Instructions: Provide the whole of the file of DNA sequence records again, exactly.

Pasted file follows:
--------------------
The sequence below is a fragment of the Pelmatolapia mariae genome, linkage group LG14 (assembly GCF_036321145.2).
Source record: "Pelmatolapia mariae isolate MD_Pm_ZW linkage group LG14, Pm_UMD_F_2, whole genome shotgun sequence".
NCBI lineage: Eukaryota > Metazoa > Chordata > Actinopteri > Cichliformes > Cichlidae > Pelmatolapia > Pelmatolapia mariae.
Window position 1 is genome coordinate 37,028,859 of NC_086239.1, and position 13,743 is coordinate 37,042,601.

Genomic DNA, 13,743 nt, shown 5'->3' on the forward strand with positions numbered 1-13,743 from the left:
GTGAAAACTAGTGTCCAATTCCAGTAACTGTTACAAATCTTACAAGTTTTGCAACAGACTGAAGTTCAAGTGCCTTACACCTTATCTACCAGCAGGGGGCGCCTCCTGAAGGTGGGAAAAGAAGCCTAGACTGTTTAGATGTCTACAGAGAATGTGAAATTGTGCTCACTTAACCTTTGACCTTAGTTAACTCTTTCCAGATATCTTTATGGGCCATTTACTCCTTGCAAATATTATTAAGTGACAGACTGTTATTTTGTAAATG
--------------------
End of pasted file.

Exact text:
The sequence below is a fragment of the Pelmatolapia mariae genome, linkage group LG14 (assembly GCF_036321145.2).
Source record: "Pelmatolapia mariae isolate MD_Pm_ZW linkage group LG14, Pm_UMD_F_2, whole genome shotgun sequence".
NCBI lineage: Eukaryota > Metazoa > Chordata > Actinopteri > Cichliformes > Cichlidae > Pelmatolapia > Pelmatolapia mariae.
Window position 1 is genome coordinate 37,028,859 of NC_086239.1, and position 13,743 is coordinate 37,042,601.

Genomic DNA, 13,743 nt, shown 5'->3' on the forward strand with positions numbered 1-13,743 from the left:
GTGAAAACTAGTGTCCAATTCCAGTAACTGTTACAAATCTTACAAGTTTTGCAACAGACTGAAGTTCAAGTGCCTTACACCTTATCTACCAGCAGGGGGCGCCTCCTGAAGGTGGGAAAAGAAGCCTAGACTGTTTAGATGTCTACAGAGAATGTGAAATTGTGCTCACTTAACCTTTGACCTTAGTTAACTCTTTCCAGATATCTTTATGGGCCATTTACTCCTTGCAAATATTATTAAGTGACAGACTGTTATTTTGTAAATG